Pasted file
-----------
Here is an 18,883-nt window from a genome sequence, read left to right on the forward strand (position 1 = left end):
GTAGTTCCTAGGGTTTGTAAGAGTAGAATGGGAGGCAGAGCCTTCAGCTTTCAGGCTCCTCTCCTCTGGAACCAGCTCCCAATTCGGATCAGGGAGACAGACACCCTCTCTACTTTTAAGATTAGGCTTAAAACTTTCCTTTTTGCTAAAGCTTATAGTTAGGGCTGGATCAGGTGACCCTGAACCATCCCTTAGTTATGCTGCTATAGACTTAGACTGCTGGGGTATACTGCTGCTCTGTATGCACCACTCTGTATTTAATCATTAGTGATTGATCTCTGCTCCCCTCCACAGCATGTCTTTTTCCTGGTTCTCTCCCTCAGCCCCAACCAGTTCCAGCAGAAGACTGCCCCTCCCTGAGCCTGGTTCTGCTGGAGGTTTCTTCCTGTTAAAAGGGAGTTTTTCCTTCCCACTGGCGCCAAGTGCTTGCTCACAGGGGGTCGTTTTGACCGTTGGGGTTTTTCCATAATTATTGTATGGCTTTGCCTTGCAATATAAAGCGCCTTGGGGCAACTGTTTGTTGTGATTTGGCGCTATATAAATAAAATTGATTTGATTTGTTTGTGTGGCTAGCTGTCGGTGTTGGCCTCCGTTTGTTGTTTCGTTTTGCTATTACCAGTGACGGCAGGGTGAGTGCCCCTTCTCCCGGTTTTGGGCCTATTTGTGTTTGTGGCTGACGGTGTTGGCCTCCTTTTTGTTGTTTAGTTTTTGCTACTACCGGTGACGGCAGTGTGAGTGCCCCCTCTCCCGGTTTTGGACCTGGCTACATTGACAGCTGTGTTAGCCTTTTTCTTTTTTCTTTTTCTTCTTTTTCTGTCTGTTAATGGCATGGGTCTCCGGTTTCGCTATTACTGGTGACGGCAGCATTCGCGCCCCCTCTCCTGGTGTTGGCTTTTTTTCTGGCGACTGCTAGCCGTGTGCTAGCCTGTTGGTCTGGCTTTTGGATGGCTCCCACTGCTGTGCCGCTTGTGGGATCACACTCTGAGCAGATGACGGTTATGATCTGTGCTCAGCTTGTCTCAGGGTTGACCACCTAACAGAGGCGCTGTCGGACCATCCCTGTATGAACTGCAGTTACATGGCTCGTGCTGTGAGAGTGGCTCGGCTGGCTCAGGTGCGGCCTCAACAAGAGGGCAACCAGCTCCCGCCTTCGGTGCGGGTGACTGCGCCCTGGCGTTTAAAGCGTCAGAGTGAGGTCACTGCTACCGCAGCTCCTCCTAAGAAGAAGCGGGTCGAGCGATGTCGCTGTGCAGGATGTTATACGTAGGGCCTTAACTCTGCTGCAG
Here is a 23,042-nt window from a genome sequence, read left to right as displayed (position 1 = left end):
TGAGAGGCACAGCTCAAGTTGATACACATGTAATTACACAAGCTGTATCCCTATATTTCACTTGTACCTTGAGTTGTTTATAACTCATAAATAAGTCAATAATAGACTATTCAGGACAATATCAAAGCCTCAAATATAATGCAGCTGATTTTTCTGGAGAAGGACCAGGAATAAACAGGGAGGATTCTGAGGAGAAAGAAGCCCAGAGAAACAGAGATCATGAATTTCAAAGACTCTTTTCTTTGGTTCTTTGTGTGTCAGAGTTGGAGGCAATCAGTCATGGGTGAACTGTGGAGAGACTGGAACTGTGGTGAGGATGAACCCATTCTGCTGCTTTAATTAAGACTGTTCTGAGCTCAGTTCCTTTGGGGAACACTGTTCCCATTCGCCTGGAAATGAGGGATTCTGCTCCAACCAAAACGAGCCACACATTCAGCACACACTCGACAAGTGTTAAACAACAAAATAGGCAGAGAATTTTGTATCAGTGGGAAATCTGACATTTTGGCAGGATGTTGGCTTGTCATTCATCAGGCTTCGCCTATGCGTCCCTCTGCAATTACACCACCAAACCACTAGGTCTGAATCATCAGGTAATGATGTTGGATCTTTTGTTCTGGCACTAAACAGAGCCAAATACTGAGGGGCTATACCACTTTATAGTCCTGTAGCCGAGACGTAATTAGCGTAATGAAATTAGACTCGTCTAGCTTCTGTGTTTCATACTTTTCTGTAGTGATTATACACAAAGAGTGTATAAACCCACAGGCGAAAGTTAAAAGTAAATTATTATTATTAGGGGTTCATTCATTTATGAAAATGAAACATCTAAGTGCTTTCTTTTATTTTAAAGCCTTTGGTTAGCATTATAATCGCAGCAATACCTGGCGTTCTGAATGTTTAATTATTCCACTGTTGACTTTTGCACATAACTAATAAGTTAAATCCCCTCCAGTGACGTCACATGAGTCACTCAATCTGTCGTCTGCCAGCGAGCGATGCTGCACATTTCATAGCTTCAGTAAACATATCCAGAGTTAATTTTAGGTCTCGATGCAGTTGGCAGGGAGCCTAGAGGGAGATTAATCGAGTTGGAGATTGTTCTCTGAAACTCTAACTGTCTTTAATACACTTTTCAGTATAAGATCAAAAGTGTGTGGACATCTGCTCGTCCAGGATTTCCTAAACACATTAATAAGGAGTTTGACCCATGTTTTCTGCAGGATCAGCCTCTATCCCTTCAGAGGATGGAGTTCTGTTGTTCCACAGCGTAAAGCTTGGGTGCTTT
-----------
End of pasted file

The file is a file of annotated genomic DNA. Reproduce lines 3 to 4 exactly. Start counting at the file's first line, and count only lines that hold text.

Here is a 23,042-nt window from a genome sequence, read left to right as displayed (position 1 = left end):
TGAGAGGCACAGCTCAAGTTGATACACATGTAATTACACAAGCTGTATCCCTATATTTCACTTGTACCTTGAGTTGTTTATAACTCATAAATAAGTCAATAATAGACTATTCAGGACAATATCAAAGCCTCAAATATAATGCAGCTGATTTTTCTGGAGAAGGACCAGGAATAAACAGGGAGGATTCTGAGGAGAAAGAAGCCCAGAGAAACAGAGATCATGAATTTCAAAGACTCTTTTCTTTGGTTCTTTGTGTGTCAGAGTTGGAGGCAATCAGTCATGGGTGAACTGTGGAGAGACTGGAACTGTGGTGAGGATGAACCCATTCTGCTGCTTTAATTAAGACTGTTCTGAGCTCAGTTCCTTTGGGGAACACTGTTCCCATTCGCCTGGAAATGAGGGATTCTGCTCCAACCAAAACGAGCCACACATTCAGCACACACTCGACAAGTGTTAAACAACAAAATAGGCAGAGAATTTTGTATCAGTGGGAAATCTGACATTTTGGCAGGATGTTGGCTTGTCATTCATCAGGCTTCGCCTATGCGTCCCTCTGCAATTACACCACCAAACCACTAGGTCTGAATCATCAGGTAATGATGTTGGATCTTTTGTTCTGGCACTAAACAGAGCCAAATACTGAGGGGCTATACCACTTTATAGTCCTGTAGCCGAGACGTAATTAGCGTAATGAAATTAGACTCGTCTAGCTTCTGTGTTTCATACTTTTCTGTAGTGATTATACACAAAGAGTGTATAAACCCACAGGCGAAAGTTAAAAGTAAATTATTATTATTAGGGGTTCATTCATTTATGAAAATGAAACATCTAAGTGCTTTCTTTTATTTTAAAGCCTTTGGTTAGCATTATAATCGCAGCAATACCTGGCGTTCTGAATGTTTAATTATTCCACTGTTGACTTTTGCACATAACTAATAAGTTAAATCCCCTCCAGTGACGTCACATGAGTCACTCAATCTGTCGTCTGCCAGCGAGCGATGCTGCACATTTCATAGCTTCAGTAAACATATCCAGAGTTAATTTTAGGTCTCGATGCAGTTGGCAGGGAGCCTAGAGGGAGATTAATCGAGTTGGAGATTGTTCTCTGAAACTCTAACTGTCTTTAATACACTTTTCAGTATAAGATCAAAAGTGTGTGGACATCTGCTCGTCCAGGATTTCCTAAACACATTAATAAGGAGTTTGACCCATGTTTTCTGCAGGATCAGCCTCTATCCCTTCAGAGGATGGAGTTCTGTTGTTCCACAGCGTAAAGCTTGGGTGCTTT